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Abstract Ref Number = APCP871
Poster Presentation
A CASE SERIES OF POSTERIOR REVERSIBLE ENCEPHALOPATHY SYNDROME AFTER LIVER TRANSPLANTATION IN PEDIATRIC RECIPIENTS
Cherry Rondonuwu,Rismala Dewi,Hanifah Oswari,Irawan Mangunatmadja,Damayanti Sekarsari,Sastiono Department of Child Health Faculty of Medicine Universitas Indonesia Cipto Mangunkusumo National General Hospital Jakarta Indonesia Faculty of Medicine Universitas Indonesia Cipto Mangunkusumo National General Hospitals Liver Transplant Team Department of Child Health, Faculty of Medicine, Universitas Indonesia, Cipto Mangunkusumo National General Hospital, Jakarta, Indonesia Department of Child Health, Faculty of Medicine, Universitas Indonesia, Cipto Mangunkusumo National General Hospital, Jakarta, Indonesia Faculty of Medicine Universitas Indonesia Cipto Mangunkusumo National General Hospitals Liver Transplant Team Department of Radiology, Faculty of Medicine, Universitas Indonesia, Cipto Mangunkusumo National General Hospital, Jakarta, Indonesia Faculty of Medicine Universitas Indonesia Cipto Mangunkusumo National General Hospitals Liver Transplant Team Department of Surgery, Faculty of Medicine, Universitas Indonesia, Cipto Mangunkusumo National General Hospital, Jakarta, Indonesia
Background : Posterior reversible encephalopathy syndrome (PRES) is a rare neuroclinical and radiological syndrome that may result from treatment immunosuppressive drug such as calcineurin inhibitor after liver transplantation. Patient typically present with altered mental status, seizures, headache, vomiting, and visual disturbances. PRES develops in the first 2 months in patients who had liver transplantation. Magnetic resonance imaging (MRI) is the most sensitive imaging test to detect this. The diagnosis has important therapeutic and prognostic implications because the reversibility of the clinical and radiologic abnormalities is contingent on the prompt control of blood pressure and/or discontinuing the offending drug. Case Presentation Summary : We report herein three children who received liver transplants, as treatment for biliary atresia. All children were given prednisolone and tacrolimus on postoperative day 2 as initiated immunosuppresive treatment. Arterial hypertension developed within the first week after the transplantation despite the administration of antihypertensive drugs. On postoperative day 23, the first patient presented altered consciousness. The second patient presented with abscent seizure on postoperative day 26, and the third patient presented with generalized tonic-clonic seizures on postoperative day 53. No electrolyte disturbance could be detected. In all cases, the image findings suggested the diagnosis of PRES. The MRI showed cortical and subcortical lesions varied in the frontotemporal, occipital, and parietal lobes. The children were treated by switching the immunosuppressive regimen to cyclosporin and controlling arterial blood pressure. The children fully recovered without any neurological sequels. Learning Points/Discussion : In conclusion, all liver-transplanted children who present with neurological symptoms, PRES should be considered in the differential diagnosis. As treatment, we recommend rigorous control of arterial blood pressure and switching immunosuppressive (calcineurin inhibitor) regimen. This strategy may help not only to avoid acute rejection but also to reduce the dosage of corticosteroids, which might interfere with proper control of hypertension.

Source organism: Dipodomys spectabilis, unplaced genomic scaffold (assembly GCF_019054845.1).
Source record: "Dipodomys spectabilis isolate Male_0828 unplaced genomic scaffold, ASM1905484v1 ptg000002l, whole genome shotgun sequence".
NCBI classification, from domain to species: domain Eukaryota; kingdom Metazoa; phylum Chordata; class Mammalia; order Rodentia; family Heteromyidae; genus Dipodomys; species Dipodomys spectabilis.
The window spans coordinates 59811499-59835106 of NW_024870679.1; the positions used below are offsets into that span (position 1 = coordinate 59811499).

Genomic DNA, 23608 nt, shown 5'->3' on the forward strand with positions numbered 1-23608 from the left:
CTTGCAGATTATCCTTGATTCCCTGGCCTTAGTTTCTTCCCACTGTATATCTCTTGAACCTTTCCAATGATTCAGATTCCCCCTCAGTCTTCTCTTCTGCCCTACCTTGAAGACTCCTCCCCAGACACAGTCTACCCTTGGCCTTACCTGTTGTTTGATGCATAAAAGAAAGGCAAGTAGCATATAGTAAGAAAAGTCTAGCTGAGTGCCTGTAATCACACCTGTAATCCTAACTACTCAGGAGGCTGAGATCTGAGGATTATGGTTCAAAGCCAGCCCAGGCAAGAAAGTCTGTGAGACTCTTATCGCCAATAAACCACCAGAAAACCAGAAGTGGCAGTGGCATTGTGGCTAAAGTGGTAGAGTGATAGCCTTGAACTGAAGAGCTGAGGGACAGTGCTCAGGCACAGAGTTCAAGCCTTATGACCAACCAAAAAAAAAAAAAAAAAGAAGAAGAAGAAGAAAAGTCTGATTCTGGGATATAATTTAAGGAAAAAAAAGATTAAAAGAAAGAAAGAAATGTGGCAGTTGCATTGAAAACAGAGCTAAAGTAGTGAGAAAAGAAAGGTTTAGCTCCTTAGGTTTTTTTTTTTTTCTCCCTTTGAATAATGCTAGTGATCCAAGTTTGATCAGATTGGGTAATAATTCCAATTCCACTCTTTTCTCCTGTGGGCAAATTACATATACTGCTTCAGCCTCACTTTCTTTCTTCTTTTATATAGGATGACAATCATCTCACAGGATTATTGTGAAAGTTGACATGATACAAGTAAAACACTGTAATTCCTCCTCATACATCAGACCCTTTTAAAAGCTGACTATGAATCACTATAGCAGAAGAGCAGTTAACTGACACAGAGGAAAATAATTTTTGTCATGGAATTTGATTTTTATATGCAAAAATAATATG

Keywords: liver transplantation billiary atresia encephalopathy calcineurin inhibitor
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